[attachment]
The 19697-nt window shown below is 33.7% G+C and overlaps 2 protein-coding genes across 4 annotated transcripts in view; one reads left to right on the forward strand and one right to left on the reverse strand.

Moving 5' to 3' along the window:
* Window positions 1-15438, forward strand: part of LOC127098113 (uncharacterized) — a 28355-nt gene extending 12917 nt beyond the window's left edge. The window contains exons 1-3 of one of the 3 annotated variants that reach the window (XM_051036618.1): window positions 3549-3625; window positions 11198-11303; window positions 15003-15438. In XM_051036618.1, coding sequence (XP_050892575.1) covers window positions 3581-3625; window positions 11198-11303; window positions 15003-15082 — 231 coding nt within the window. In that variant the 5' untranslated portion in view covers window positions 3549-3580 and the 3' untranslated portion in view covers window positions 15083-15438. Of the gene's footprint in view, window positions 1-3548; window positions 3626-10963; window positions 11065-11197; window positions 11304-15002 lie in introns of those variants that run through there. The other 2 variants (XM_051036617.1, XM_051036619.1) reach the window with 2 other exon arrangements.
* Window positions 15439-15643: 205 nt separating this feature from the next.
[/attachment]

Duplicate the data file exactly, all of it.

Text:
The 19697-nt window shown below is 33.7% G+C and overlaps 2 protein-coding genes across 4 annotated transcripts in view; one reads left to right on the forward strand and one right to left on the reverse strand.

Moving 5' to 3' along the window:
* Window positions 1-15438, forward strand: part of LOC127098113 (uncharacterized) — a 28355-nt gene extending 12917 nt beyond the window's left edge. The window contains exons 1-3 of one of the 3 annotated variants that reach the window (XM_051036618.1): window positions 3549-3625; window positions 11198-11303; window positions 15003-15438. In XM_051036618.1, coding sequence (XP_050892575.1) covers window positions 3581-3625; window positions 11198-11303; window positions 15003-15082 — 231 coding nt within the window. In that variant the 5' untranslated portion in view covers window positions 3549-3580 and the 3' untranslated portion in view covers window positions 15083-15438. Of the gene's footprint in view, window positions 1-3548; window positions 3626-10963; window positions 11065-11197; window positions 11304-15002 lie in introns of those variants that run through there. The other 2 variants (XM_051036617.1, XM_051036619.1) reach the window with 2 other exon arrangements.
* Window positions 15439-15643: 205 nt separating this feature from the next.